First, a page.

Thinking Out Loud

March 9, 2018

A Diagnostic for Disarming Discord in the Local Church

Today I want to introduce something which will, I believe, help in the situations where there two sides to an issue being faced at the place where you worship. It won’t exactly solve anything, but it will help us all understand what it is that shapes the opinions people hold to so passionately about those color-of-the-carpet issues which often divide congregations. I call it a Diagnostic for Disarming Discord in the Local Church or D3LC for short.

I think many of our misunderstandings begin with what we’re expecting the local church to do or to provide for ourselves and the community at large, but also how we perceive the church is going to accomplish this. But much of this depends on a rather superficial factor, namely when we think our church is going to accomplish being the hands of feet in Christ in our neighborhoods, villages, towns, cities and metropolitan areas.

Basically, D3LC involves asking ourselves and the parties at odds a simple question: Do you see your church having its greatest impact in terms of what happens on Sunday morning (or if you prefer, weekend services) or do you see its greatest potential lying in the programs and outreaches and groups which are running the other days of the week?

If you see weekend worship as the primary instrument whereby God can use your church, then you’re placing a great deal of weight on your expectations for everything about that service: The general environment, the prayers and readings, the music elements and the preaching.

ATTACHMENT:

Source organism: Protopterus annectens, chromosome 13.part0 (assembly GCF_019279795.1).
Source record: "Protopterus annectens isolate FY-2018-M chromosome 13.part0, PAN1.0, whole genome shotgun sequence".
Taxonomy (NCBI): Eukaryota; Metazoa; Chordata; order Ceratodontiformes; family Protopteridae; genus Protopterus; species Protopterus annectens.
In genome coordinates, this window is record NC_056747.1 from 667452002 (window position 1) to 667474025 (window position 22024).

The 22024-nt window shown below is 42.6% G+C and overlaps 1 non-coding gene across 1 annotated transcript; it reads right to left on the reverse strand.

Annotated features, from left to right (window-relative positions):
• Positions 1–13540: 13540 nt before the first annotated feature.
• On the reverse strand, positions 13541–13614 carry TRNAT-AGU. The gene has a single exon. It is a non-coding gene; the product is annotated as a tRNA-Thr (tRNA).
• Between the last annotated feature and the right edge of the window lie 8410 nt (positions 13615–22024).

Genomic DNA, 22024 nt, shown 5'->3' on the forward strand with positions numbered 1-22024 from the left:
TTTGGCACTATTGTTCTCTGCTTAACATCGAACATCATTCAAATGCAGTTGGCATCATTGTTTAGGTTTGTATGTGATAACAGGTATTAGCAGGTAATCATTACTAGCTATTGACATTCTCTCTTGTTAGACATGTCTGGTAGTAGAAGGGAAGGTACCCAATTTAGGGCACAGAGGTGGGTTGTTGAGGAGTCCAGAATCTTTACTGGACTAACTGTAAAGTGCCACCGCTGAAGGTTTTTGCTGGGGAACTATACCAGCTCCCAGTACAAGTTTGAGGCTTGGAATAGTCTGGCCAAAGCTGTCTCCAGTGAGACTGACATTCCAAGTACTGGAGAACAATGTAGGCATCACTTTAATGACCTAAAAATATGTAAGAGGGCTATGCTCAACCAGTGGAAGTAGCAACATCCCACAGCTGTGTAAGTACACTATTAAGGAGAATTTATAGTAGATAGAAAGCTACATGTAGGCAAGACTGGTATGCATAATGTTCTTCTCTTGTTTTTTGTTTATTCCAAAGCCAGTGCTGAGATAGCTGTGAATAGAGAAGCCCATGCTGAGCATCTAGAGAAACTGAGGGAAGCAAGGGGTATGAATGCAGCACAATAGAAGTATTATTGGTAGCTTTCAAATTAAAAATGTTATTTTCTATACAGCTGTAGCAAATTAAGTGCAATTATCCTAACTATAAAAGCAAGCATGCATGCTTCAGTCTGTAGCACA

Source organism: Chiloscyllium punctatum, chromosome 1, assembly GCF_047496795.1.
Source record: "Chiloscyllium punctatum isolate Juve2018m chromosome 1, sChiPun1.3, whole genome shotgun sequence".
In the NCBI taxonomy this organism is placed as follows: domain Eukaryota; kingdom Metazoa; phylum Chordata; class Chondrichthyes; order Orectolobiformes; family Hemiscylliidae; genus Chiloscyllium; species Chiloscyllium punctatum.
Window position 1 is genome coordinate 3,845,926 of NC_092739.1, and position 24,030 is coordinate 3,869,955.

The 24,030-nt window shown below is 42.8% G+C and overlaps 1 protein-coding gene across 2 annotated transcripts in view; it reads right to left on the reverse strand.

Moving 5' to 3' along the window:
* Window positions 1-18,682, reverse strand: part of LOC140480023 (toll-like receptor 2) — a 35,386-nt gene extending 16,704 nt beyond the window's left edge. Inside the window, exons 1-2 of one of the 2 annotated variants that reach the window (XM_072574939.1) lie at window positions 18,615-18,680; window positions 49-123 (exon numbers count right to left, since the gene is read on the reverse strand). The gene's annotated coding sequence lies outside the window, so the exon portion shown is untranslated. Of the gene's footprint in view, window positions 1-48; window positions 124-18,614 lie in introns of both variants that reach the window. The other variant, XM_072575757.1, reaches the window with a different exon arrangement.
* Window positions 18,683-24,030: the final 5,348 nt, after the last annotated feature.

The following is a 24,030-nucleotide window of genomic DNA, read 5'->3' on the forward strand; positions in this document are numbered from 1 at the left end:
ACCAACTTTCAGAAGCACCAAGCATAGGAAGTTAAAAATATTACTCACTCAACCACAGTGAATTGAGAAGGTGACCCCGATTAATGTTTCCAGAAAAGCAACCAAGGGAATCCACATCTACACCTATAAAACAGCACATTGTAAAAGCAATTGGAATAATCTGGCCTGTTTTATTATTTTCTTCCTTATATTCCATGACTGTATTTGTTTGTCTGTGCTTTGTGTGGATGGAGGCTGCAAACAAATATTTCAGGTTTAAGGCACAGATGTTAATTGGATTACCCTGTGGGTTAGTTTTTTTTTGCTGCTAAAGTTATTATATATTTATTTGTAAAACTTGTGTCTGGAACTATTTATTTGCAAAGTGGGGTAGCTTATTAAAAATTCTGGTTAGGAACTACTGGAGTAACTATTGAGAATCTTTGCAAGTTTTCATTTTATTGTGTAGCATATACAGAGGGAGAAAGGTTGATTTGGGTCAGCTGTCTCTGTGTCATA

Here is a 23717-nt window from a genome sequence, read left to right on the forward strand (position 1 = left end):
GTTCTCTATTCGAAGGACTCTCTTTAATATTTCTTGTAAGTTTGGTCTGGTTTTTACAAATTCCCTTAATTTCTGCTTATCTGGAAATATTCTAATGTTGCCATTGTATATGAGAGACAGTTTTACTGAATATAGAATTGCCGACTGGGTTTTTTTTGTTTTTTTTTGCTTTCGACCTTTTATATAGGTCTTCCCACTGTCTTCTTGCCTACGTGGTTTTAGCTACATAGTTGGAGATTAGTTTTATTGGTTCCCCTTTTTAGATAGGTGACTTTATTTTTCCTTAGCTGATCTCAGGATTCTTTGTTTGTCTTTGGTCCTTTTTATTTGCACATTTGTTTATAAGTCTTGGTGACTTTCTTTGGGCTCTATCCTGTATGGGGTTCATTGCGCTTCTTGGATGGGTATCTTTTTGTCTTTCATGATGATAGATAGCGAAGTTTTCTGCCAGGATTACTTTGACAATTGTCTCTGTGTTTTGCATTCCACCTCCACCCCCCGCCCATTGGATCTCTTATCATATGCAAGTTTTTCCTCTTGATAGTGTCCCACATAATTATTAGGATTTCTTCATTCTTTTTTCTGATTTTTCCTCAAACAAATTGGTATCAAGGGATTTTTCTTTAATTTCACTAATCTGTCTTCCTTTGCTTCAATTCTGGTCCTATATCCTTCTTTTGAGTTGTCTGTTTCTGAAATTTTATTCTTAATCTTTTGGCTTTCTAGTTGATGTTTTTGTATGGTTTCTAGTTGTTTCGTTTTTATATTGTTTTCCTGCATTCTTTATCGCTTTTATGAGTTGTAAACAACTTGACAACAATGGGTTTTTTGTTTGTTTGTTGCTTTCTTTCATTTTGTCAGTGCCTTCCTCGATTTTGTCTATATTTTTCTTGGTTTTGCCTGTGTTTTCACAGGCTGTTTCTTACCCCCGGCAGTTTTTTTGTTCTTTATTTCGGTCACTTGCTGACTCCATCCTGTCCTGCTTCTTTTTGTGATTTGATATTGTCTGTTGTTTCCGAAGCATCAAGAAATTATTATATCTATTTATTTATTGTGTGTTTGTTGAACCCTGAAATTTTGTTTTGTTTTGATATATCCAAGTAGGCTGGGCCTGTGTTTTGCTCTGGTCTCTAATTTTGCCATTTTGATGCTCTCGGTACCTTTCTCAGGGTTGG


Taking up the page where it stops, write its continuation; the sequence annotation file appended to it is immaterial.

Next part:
But if you see the many things going on during the week — the small groups, the office interactions, the midweek meetings, the children’s programs, the counseling sessions in the pastor’s office, the helping people move, the visiting of shut-ins, the meet-ups at coffee shops, etc.; then you’re going place less stress on what happens at those Sunday services. Not only to see them, but to appreciate the good that comes out of those activities.

They key to crossing over from a person of the first group to being a person of the second group is to know what’s going on the rest of the week; to know that — unless your pastor truly fits the stereotype and only works one day a week — your church is more than what happens when the congregation convenes for a weekly service of celebration, Lord’s table and teaching.

Honestly, if you don’t have a big picture view — even if you go to a little church — your perspective isn’t complete.

So… consider getting involved more. Drop in during the week with a snack for the church staff. Talk to people who are passionate, or even consumed with a mid-week program or outreach ministry.

You may find that the part you have seen up to this point is just a small part of a bigger picture.

Jesus, help us live in peace.
From our blindness set us free.
Fill us with your healing love.
Help us live in unity.

Many times we don’t agree
Over what’s right or wrong to do.
It’s so hard to really see
From the other’s point of view.

How we long for power and fame
Seeking every earthly thing.
We forget the one who came
As a servant not a king.

Jesus, help us live in peace.
From our blindness set us free.
Fill us with your healing love.
Help us live in unity.



July 3, 2013

Wednesday Link List

lynx 3Today we kick off a new chapter; the link list moves to its new home at Leadership Journal’s Out of Ur website, a ministry of Christianity Today. I’ve been reading Out of Ur since long before I started blogging, so this is a real honor. Here’s a link direct to today’s Wednesday Link List. Please be sure to click through. (They didn’t take the List Lynx pictured at right however, at least not so far…) Also remember it’s just the Wednesday list that’s moving; we’ll be back here tomorrow with the content you’ve come to loathe love here at Thinking Out Loud!

UPDATE: In November, 2013, we updated the July WLL posts here to restore the links. (The first month never had them at all here in any form.) I might periodically go back and update older ones just so we have a record here of the original sources.